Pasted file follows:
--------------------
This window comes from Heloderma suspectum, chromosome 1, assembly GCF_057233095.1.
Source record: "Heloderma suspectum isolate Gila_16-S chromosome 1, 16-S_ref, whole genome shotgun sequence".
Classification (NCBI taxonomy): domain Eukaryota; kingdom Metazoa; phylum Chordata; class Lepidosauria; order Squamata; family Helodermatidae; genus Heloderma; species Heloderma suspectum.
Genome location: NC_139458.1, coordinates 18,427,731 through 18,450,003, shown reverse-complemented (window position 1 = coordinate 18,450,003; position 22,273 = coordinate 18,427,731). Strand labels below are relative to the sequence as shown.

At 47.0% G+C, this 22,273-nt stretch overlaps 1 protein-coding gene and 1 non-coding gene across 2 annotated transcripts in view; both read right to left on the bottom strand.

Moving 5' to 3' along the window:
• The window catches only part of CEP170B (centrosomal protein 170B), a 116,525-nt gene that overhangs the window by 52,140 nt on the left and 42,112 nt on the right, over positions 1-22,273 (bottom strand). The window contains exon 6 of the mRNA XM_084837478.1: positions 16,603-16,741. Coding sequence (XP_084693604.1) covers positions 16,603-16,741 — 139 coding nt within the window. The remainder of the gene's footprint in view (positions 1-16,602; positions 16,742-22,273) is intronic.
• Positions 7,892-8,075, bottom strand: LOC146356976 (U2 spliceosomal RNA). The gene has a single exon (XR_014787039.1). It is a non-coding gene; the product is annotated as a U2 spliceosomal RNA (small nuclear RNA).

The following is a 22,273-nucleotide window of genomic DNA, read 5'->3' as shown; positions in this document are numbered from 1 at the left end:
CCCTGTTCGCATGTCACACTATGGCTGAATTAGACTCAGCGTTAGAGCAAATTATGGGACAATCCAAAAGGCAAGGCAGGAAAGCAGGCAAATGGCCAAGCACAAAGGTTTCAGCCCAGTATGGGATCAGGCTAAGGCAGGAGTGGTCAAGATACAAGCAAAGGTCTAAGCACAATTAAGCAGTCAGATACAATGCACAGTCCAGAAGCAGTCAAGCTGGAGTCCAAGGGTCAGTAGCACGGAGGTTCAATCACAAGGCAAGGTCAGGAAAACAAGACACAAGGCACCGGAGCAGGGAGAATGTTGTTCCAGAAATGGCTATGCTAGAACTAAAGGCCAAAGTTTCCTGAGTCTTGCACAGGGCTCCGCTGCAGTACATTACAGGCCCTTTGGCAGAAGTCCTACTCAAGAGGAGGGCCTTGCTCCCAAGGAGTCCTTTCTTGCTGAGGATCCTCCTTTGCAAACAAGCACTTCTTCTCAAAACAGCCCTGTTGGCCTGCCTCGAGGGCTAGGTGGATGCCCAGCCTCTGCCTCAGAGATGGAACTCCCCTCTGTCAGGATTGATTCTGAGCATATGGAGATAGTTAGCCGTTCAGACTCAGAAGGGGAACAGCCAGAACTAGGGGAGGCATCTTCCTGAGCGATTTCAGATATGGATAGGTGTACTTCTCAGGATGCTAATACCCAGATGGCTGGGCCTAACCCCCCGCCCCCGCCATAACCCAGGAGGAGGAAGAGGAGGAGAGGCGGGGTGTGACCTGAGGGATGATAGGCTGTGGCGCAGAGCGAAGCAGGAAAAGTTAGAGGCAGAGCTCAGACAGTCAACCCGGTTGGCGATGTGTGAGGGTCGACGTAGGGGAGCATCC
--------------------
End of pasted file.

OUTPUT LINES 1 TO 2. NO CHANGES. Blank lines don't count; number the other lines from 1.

This window comes from Heloderma suspectum, chromosome 1, assembly GCF_057233095.1.
Source record: "Heloderma suspectum isolate Gila_16-S chromosome 1, 16-S_ref, whole genome shotgun sequence".